Belief in Covington Inspires Young Developer to Transform Blighted Properties
222 Berry Street is a tiny shotgun-style house built more than a century ago and before its recent transformation, was pretty much a dated, dumpy mess.
Seeing these diamonds in the rough, however, and returning them to glory takes a keen eye, skill, money, and in the case of young developer Daniel Streicher, passion for Covington.
He moved to Northern Kentucky three years ago for work and now does his own thing under the name, Curb. 222 Berry Street is his first solo project. "It was a troubled location, based on what I gathered from neighbors," Streicher said. However, it wasn't in terrible condition, he said, and the smaller size of it was the perfect opportunity for a first go of it alone.
Streicher's goal is to accommodate the urban lifestyle sought by young professionals and Millennials. Size truly doesn't matter. Instead, surrounding amenities are what make or break those lifestyle decisions of the upcoming generation. Covington's Westside neighborhood, where this home is located, is a serious contender for Millennials' attention. There is old-school architecture with contemporary redesigns, some newer developments like Shotgun Row, and the neighborhood is also home to the city's massive urban agriculture push. Chickens peck the ground just a block away, where crops grow.
Oh, and Covington happens to be smack dab in the middle of the Cincinnati metro area.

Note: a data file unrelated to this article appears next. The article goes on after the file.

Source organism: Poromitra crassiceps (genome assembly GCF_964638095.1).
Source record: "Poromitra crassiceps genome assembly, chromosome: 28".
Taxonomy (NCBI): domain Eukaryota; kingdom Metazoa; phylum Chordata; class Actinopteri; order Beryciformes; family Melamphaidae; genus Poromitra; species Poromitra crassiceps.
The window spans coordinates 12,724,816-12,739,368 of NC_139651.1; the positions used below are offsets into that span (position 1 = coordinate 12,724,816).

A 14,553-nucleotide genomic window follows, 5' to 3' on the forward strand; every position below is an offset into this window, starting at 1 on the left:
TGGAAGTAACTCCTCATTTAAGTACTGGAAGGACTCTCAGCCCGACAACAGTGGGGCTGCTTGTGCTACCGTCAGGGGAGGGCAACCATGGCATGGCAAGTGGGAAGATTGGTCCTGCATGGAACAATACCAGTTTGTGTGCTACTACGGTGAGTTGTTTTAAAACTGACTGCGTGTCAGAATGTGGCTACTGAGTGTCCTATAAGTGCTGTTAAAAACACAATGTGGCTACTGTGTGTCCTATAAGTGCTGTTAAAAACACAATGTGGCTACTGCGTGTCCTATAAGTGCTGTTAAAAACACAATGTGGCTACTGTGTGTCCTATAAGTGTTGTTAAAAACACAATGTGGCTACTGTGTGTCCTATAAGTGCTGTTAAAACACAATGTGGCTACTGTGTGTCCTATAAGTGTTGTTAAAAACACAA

Daniel Streicher (via Facebook)
"The Westside has accessibility to the airport, which puts you in close proximity to the rest of the world. There's the interstate, access to Newport and Cincinnati," Streicher said. "And its price point. You can get a great product for $100,000 and $200,000."
Basically, you can live downtown without paying downtown prices. Downtown style, too.
Streicher capitalized on all the natural light at 222 Berry which has windows that run the entire length of both side walls. He had the original floors refinished, installed a contemporary kitchen and bath, carpeted the two bedrooms, and filled the backyard with gravel after surrounding it with a privacy fence to cut down on maintenance.
"It is positioned to be low maintenance," he said.
The property is listed for sale at $104,900 and is already pending.
For Streicher, it's on to the next one.
"I'm looking to do a little bit of a bigger project next time," he said. "Maybe a two to four unit building, or a block at a time with three or four houses." His focus will remain on the Westside of Covington because he likes the opportunity to be part of Cincinnati's resurgence and the benefits that the Kentucky side will likely see from that.
"Cincinnati has not reached its peak. With 12th Street/MLK being a mile from the hear of downtown Cincinnati, there are endless opportunities."
Written by Michael Monks, editor & publisher